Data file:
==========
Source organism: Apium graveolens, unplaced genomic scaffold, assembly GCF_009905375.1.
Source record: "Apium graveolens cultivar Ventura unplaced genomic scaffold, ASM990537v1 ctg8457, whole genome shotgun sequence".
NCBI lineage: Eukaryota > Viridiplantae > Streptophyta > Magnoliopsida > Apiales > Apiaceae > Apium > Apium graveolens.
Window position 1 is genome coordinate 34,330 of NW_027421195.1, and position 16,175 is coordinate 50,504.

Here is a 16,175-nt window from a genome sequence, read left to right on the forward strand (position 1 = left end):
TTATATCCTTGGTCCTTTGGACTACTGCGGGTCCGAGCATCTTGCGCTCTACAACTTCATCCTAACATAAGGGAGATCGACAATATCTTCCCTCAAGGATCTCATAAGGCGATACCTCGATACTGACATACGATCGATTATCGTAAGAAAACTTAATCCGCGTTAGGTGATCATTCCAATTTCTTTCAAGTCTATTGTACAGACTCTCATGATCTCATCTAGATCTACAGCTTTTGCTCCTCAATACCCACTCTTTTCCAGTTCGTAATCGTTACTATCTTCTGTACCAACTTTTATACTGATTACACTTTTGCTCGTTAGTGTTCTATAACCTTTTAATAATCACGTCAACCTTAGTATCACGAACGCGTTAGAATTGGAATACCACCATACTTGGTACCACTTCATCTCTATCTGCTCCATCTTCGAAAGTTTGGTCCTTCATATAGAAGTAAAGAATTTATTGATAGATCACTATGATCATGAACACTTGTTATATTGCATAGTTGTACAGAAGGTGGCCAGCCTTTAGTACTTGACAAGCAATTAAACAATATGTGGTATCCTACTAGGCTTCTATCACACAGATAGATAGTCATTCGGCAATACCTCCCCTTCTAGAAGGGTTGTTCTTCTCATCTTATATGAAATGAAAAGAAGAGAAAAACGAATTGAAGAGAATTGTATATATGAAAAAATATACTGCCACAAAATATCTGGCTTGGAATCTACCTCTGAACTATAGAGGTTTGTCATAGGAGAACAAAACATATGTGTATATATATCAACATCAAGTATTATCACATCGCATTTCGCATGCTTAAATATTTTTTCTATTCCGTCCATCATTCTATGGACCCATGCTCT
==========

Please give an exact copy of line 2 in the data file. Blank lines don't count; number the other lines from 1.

Source record: "Apium graveolens cultivar Ventura unplaced genomic scaffold, ASM990537v1 ctg8457, whole genome shotgun sequence".